WCF- New Hampshire as scheduled to be NASCAR’s first race after 9-11. I believe it was scheduled for 9-15. Like I said in the column NASCAR insisted right up until the last minute the NHIS race would run as scheduled. I jumped in a Thunderbird I was driving at the time and headed northeast from my home in the northwestern suburbs of Philly towards the track.
      I recall at most overpasses along the Interstates people had hung American flags and drivers were either honking or flashing their headlights to honor Old Glory. My route took me close enough to NYC to see the smoke that was still rising from the wreckage of the WTC though of course all highways in the immeadiate NYC are were closed.
      I was driving through the Southern tier of Vermont when I heard the new on the radio NASCAR had postponed the New Hampshire race. And yeah, I was hotter than the Fourth of July. But since I’d already driven all that distance I changed course and decided to drop in to see my sister Jeanne, my then Brother-In-Law Ken and my nieces and nephew.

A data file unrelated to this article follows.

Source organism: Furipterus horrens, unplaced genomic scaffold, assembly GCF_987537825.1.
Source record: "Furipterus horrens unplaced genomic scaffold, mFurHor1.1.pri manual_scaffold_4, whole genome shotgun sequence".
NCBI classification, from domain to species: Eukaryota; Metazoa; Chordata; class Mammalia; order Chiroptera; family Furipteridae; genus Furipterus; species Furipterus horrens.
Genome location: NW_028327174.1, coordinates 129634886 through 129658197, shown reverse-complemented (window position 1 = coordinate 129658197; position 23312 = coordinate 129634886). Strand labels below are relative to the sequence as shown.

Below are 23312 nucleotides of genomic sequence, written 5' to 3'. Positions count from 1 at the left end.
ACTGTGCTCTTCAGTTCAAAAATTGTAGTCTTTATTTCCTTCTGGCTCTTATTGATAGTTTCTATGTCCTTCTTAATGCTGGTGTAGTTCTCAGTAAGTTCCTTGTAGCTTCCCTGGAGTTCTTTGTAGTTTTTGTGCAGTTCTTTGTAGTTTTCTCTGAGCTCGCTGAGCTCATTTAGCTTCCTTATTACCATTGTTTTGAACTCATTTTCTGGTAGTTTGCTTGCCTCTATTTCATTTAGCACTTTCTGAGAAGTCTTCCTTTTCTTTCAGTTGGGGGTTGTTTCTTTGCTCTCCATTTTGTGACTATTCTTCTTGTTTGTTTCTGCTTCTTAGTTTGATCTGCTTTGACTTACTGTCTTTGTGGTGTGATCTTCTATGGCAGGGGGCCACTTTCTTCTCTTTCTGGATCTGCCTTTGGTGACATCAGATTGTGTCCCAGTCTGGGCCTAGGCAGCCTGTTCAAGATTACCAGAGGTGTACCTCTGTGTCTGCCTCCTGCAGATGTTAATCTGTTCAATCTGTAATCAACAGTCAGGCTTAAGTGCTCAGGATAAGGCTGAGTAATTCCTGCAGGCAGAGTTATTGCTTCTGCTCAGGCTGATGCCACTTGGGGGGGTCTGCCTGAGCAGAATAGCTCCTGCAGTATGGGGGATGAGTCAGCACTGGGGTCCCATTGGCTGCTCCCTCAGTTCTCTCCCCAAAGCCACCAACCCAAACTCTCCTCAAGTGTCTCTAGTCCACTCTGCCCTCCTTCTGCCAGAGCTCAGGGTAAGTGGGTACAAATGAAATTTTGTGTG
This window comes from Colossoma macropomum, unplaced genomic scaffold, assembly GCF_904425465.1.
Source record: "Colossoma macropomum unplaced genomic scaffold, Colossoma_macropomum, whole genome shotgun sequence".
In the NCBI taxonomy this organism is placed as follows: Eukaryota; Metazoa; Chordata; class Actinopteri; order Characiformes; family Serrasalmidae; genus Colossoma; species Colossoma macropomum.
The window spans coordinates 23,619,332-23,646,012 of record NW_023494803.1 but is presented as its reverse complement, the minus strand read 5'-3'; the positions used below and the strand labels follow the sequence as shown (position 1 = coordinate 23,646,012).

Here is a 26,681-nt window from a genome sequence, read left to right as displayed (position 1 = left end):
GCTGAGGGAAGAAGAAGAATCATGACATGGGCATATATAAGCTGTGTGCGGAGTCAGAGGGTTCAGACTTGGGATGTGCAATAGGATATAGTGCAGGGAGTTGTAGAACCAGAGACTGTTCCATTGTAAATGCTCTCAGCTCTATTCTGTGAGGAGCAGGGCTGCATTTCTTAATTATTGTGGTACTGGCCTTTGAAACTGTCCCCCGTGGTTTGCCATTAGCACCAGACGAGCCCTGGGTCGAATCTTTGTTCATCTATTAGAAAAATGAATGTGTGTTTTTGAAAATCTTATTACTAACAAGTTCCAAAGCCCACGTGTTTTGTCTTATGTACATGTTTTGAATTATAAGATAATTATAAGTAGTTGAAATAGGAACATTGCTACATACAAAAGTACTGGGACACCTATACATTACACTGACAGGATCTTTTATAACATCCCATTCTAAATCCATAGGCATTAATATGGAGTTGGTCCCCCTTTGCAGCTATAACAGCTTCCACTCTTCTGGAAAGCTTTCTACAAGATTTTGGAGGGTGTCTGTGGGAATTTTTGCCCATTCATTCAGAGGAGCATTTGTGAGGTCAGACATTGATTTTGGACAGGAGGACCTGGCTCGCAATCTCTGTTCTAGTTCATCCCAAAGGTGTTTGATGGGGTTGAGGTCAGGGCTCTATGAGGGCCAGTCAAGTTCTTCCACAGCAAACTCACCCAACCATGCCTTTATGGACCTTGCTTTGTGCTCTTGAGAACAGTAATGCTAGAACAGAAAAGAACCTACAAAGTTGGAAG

Ken and Jeanne ran a nice Little Inne right off of 9 and kept horses in the field behind the Inne. They had plenty of room for the weekend. After I got there Ken and I cracked open beers and sat on the post and rail fence that outlined the horse’s pasture. We talked about what 9-11 meant and how different a world his kids were going to grow up than the one we’d known. In Israel people had lived under the cloud of a possible terrorist attack for decades. And that appeared to be the new norm for the US too. As we sat there chatting, drinking our beers and enjoying the sunshine a Bald Eagle began circling the pasture above us. Eagles were fairly common to that area so it was hardly an omen but watching that Eagle soar gave me a feeling that everything was going to be OK. We as a nation and as individuals were going to get through the time of crises and refuse to live our lives in fear.